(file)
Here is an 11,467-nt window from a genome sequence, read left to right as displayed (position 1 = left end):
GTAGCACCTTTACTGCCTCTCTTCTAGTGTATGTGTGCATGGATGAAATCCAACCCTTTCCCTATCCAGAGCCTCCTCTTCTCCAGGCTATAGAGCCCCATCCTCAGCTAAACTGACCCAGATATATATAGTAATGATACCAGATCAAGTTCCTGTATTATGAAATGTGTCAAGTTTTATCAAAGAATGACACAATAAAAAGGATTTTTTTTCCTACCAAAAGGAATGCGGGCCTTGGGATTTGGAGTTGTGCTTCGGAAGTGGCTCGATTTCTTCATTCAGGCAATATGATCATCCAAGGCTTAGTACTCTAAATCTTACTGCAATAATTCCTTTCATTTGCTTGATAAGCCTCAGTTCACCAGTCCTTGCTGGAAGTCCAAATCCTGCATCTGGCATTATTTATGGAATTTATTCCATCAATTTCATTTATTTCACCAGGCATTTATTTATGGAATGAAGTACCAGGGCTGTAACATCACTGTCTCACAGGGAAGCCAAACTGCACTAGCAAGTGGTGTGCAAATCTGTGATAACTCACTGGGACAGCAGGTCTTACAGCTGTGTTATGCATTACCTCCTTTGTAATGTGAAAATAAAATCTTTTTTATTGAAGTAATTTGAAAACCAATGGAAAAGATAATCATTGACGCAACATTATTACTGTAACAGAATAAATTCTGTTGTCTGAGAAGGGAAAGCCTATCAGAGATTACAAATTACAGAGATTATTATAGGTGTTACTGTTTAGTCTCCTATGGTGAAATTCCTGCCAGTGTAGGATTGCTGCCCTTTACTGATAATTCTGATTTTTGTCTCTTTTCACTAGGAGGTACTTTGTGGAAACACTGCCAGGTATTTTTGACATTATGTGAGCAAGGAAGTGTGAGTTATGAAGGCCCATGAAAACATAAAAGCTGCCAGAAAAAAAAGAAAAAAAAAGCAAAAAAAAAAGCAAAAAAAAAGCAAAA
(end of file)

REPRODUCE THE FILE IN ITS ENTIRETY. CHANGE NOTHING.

Here is an 11,467-nt window from a genome sequence, read left to right as displayed (position 1 = left end):
GTAGCACCTTTACTGCCTCTCTTCTAGTGTATGTGTGCATGGATGAAATCCAACCCTTTCCCTATCCAGAGCCTCCTCTTCTCCAGGCTATAGAGCCCCATCCTCAGCTAAACTGACCCAGATATATATAGTAATGATACCAGATCAAGTTCCTGTATTATGAAATGTGTCAAGTTTTATCAAAGAATGACACAATAAAAAGGATTTTTTTTCCTACCAAAAGGAATGCGGGCCTTGGGATTTGGAGTTGTGCTTCGGAAGTGGCTCGATTTCTTCATTCAGGCAATATGATCATCCAAGGCTTAGTACTCTAAATCTTACTGCAATAATTCCTTTCATTTGCTTGATAAGCCTCAGTTCACCAGTCCTTGCTGGAAGTCCAAATCCTGCATCTGGCATTATTTATGGAATTTATTCCATCAATTTCATTTATTTCACCAGGCATTTATTTATGGAATGAAGTACCAGGGCTGTAACATCACTGTCTCACAGGGAAGCCAAACTGCACTAGCAAGTGGTGTGCAAATCTGTGATAACTCACTGGGACAGCAGGTCTTACAGCTGTGTTATGCATTACCTCCTTTGTAATGTGAAAATAAAATCTTTTTTATTGAAGTAATTTGAAAACCAATGGAAAAGATAATCATTGACGCAACATTATTACTGTAACAGAATAAATTCTGTTGTCTGAGAAGGGAAAGCCTATCAGAGATTACAAATTACAGAGATTATTATAGGTGTTACTGTTTAGTCTCCTATGGTGAAATTCCTGCCAGTGTAGGATTGCTGCCCTTTACTGATAATTCTGATTTTTGTCTCTTTTCACTAGGAGGTACTTTGTGGAAACACTGCCAGGTATTTTTGACATTATGTGAGCAAGGAAGTGTGAGTTATGAAGGCCCATGAAAACATAAAAGCTGCCAGAAAAAAAAGAAAAAAAAAGCAAAAAAAAAAGCAAAAAAAAAGCAAAA